Photograph from DVIDSHUB
Dear Mr. President,
I have been surrounded by members of the military all my life. First those of my parents’ generation – I grew up on or around various bases – and now those of my own. The service members my own age are those on whose loyalty you bank, reliably so, and it is they to whom you do the most damage.
For they are, above all else, loyal. Several have explained it to me, without my asking. “Yeah, he’s a terrible person, but he’s my boss.” I expect this sounds familiar to you. The last part, anyway. You have likely been able to avoid hearing the first half. Power tends to isolate the powerful from criticism. Until now, anyway. You’re finding it difficult to hide from the haters, and it drives you to lash out, childlike and vengeful, even at other heads of state.
But I don’t care about your twitter rants, and neither do millennial vets. You know who does, though? Their parents. Their commanders. The people who were in the military before the Iraq War are better equipped–for better or worse–to question their circumstances. Perhaps the training got tweaked, over the years. Perhaps the dismantling of the self and the replacing it with the group has grown more complete, with time. Or perhaps these people are just bitterly wise with their years.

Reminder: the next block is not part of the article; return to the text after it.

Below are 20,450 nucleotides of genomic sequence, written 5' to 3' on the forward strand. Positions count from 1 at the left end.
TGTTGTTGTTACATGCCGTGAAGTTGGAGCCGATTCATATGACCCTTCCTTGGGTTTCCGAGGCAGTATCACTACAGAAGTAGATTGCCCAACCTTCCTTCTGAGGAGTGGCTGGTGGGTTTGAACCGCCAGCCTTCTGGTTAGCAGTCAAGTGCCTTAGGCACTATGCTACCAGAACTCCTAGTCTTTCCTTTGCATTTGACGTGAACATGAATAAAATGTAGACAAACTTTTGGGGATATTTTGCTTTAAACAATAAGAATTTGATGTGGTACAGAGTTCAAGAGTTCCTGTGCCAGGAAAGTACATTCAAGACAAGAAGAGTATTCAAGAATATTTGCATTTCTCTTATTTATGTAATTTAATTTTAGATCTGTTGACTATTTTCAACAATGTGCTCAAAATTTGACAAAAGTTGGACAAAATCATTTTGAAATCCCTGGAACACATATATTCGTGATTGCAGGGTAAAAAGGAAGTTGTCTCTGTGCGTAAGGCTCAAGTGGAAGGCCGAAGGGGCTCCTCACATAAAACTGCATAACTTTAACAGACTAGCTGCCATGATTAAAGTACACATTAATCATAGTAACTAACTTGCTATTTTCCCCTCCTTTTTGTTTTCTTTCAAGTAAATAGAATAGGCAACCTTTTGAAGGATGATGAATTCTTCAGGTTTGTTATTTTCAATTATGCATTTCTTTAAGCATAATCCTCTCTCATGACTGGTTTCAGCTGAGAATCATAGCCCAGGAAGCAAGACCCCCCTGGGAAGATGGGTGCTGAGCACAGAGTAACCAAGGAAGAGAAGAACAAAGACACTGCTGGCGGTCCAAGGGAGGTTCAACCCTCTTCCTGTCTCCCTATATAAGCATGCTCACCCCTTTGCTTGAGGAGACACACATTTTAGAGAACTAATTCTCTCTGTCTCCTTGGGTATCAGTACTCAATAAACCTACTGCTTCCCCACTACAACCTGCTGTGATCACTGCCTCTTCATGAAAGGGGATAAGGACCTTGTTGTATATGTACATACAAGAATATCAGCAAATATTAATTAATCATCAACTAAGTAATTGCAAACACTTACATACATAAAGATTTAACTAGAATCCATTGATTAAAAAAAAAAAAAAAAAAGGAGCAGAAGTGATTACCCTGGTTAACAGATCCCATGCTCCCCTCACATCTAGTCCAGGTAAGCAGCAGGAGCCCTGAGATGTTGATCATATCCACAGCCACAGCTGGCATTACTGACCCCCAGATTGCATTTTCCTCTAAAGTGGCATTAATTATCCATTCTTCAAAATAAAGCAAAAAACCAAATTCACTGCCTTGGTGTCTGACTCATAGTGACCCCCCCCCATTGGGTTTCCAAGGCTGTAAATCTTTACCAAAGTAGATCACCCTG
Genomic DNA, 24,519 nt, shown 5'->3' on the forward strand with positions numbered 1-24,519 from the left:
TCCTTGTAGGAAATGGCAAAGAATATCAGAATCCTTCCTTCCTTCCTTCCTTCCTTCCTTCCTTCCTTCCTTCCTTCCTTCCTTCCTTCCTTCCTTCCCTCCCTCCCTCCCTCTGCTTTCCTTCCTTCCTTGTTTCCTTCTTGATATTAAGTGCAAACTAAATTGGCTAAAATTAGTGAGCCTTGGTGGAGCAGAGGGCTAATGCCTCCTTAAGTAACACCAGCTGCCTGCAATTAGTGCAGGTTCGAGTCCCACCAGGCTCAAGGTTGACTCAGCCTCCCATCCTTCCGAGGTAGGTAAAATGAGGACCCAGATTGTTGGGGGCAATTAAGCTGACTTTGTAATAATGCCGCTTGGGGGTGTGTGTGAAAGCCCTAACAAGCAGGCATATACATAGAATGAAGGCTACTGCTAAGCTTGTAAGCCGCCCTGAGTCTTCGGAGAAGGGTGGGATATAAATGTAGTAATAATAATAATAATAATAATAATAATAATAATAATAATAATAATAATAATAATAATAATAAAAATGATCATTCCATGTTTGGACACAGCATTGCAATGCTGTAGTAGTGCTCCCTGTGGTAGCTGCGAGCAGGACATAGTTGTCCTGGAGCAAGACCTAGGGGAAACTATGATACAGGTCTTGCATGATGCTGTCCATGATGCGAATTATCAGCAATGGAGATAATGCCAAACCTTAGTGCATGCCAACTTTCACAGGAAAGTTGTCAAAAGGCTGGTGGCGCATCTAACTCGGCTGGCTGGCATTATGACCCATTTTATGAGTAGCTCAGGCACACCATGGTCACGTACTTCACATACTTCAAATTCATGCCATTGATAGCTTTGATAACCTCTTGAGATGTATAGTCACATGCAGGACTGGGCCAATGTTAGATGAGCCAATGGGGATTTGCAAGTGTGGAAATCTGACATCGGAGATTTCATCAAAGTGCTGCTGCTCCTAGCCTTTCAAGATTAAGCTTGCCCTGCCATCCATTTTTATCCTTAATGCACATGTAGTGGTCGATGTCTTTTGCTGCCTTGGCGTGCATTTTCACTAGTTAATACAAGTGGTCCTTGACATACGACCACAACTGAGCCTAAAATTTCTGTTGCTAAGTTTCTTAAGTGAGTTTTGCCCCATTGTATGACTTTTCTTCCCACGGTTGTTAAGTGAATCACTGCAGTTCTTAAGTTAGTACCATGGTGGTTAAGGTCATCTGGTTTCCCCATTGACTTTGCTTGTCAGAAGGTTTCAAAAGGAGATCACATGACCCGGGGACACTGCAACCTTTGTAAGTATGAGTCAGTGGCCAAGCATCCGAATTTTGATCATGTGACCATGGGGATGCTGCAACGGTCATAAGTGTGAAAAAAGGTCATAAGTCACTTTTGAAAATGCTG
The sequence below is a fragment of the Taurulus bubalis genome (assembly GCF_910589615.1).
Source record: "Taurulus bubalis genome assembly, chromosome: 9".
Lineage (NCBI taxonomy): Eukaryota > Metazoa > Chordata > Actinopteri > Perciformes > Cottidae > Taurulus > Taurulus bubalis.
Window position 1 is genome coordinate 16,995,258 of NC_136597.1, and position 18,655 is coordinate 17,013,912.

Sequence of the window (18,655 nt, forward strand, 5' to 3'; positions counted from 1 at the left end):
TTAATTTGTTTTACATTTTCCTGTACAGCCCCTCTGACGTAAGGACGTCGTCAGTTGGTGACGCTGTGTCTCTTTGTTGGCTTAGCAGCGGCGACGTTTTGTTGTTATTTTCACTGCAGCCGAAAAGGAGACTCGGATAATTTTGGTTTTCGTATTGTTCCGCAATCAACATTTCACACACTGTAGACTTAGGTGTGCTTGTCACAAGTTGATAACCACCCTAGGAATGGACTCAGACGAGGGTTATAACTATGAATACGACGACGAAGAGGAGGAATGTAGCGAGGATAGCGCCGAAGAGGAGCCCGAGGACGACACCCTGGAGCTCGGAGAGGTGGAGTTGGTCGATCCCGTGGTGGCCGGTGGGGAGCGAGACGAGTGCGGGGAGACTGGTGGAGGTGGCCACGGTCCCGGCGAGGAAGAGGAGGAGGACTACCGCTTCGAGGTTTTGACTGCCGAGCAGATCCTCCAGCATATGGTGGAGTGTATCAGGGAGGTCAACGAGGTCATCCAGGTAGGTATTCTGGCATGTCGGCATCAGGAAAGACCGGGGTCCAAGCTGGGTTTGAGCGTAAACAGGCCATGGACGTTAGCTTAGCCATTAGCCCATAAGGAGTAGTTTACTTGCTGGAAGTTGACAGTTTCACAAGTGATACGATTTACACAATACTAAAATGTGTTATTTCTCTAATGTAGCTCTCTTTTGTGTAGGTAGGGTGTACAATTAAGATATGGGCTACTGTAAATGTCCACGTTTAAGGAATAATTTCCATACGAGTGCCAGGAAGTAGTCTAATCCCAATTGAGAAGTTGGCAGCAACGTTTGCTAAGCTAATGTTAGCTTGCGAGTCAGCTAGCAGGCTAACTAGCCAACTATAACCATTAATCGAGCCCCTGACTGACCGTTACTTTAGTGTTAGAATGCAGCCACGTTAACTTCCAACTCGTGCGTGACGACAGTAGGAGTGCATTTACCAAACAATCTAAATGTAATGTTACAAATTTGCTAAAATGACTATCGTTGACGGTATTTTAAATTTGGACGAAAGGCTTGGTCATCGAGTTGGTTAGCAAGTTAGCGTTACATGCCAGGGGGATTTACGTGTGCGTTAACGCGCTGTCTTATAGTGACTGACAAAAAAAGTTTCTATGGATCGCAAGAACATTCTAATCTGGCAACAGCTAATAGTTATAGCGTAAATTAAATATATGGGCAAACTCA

Whatever it is, though, they are the ones whose distaste should concern you. The vets my age will follow you into the fire, it’s true–and some of them will welcome it, because they were told at 20, 21, 22 that their greatest moments in life were past them now, and they’ll do anything to get that sense of worth, of camaraderie, back. Including following a demagogue into oblivion.
But they are still young. Most do not command. Those who do, see your socially-broadcast apoplexy, your off-the-cuff diplomatic SNAFUs, as cause to question their loyalty. They know better than to state it openly, but their concerns are real. And they–not my stalwart peers–are the ones who give the orders. Your orders.
Or, they are the ones who will not.
Have a care for your dignity, and theirs. They have had time to find other things in life worth valuing, beyond their service. Younger vets and active-duty military may still be struggling with that, but those who tell them what to do don’t relish the idea of throwing their youth onto the pyre of your petulance.
They may not all do it, when you demand.